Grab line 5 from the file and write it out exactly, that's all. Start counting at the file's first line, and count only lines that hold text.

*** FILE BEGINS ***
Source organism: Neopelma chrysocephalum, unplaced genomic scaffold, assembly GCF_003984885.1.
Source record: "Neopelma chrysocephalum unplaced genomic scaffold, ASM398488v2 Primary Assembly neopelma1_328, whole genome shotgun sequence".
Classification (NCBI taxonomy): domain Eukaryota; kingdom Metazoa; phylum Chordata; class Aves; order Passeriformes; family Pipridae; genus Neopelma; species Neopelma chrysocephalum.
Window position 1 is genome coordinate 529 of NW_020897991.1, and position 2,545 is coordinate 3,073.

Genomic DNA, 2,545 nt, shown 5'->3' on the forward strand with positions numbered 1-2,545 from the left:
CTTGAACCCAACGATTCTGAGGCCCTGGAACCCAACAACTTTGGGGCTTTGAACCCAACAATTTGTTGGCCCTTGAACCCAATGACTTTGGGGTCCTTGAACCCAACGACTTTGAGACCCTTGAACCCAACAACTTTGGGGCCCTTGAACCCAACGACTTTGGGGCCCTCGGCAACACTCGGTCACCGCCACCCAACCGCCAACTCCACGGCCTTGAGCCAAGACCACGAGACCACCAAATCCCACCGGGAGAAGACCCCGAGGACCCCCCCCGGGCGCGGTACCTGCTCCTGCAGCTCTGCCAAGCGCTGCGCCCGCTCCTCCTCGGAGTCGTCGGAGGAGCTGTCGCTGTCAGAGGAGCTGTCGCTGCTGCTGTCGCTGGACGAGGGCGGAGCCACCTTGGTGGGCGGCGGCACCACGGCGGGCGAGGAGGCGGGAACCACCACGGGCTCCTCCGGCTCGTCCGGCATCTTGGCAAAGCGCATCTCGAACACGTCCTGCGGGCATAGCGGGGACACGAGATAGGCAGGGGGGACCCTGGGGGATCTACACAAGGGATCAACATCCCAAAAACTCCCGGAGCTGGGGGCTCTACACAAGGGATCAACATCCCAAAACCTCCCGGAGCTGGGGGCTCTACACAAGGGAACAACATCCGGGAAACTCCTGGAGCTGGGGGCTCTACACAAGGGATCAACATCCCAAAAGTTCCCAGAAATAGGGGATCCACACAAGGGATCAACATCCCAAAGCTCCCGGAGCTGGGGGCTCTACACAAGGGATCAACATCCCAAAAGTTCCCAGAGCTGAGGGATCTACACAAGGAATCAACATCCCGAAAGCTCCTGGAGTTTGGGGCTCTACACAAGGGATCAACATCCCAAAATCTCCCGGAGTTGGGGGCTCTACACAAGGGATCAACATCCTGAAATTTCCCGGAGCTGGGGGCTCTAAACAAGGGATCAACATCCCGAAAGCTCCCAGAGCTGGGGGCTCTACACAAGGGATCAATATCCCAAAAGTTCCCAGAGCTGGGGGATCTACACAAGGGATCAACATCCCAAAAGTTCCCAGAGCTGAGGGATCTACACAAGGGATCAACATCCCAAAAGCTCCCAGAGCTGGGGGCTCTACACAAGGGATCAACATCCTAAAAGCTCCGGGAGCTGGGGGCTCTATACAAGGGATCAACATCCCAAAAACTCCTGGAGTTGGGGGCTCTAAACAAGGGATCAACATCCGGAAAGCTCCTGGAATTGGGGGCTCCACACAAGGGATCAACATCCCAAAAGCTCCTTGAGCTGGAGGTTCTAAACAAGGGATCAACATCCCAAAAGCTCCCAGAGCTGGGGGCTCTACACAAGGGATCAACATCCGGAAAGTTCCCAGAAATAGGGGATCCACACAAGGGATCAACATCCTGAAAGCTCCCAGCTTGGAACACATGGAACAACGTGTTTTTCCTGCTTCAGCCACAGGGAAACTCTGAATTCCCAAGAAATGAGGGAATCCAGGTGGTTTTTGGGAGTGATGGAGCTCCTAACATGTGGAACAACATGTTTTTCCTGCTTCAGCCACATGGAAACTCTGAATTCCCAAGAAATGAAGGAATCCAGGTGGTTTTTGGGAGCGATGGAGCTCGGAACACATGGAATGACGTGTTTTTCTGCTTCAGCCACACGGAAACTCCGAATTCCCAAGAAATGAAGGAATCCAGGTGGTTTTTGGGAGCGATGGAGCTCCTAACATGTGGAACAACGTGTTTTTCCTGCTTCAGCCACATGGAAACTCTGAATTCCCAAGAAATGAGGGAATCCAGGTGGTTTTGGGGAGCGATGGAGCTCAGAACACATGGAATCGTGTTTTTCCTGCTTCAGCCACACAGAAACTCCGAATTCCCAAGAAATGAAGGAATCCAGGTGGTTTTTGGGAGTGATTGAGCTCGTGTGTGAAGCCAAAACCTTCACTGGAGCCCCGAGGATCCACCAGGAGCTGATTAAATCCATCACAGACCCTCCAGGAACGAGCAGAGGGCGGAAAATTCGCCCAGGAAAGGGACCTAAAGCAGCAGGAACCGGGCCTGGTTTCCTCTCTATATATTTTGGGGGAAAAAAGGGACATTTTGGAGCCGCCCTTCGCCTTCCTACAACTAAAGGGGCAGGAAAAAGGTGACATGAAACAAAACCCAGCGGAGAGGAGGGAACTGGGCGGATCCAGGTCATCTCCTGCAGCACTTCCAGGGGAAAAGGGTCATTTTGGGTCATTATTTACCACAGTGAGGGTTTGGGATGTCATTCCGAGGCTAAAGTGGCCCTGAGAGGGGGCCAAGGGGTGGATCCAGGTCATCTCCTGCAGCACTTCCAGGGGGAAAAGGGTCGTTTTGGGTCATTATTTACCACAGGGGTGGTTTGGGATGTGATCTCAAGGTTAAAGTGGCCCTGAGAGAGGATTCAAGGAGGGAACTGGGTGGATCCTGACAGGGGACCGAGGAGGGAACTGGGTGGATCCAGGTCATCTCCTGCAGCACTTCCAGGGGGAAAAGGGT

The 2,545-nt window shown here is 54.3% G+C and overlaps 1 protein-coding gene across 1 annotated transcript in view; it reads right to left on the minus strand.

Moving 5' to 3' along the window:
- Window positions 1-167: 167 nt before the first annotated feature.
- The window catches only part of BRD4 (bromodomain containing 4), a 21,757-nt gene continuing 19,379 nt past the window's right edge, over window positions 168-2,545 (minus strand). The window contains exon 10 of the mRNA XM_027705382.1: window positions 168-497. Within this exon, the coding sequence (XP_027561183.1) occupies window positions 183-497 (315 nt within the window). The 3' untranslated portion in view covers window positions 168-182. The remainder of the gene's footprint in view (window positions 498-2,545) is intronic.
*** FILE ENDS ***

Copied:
Genomic DNA, 2,545 nt, shown 5'->3' on the forward strand with positions numbered 1-2,545 from the left: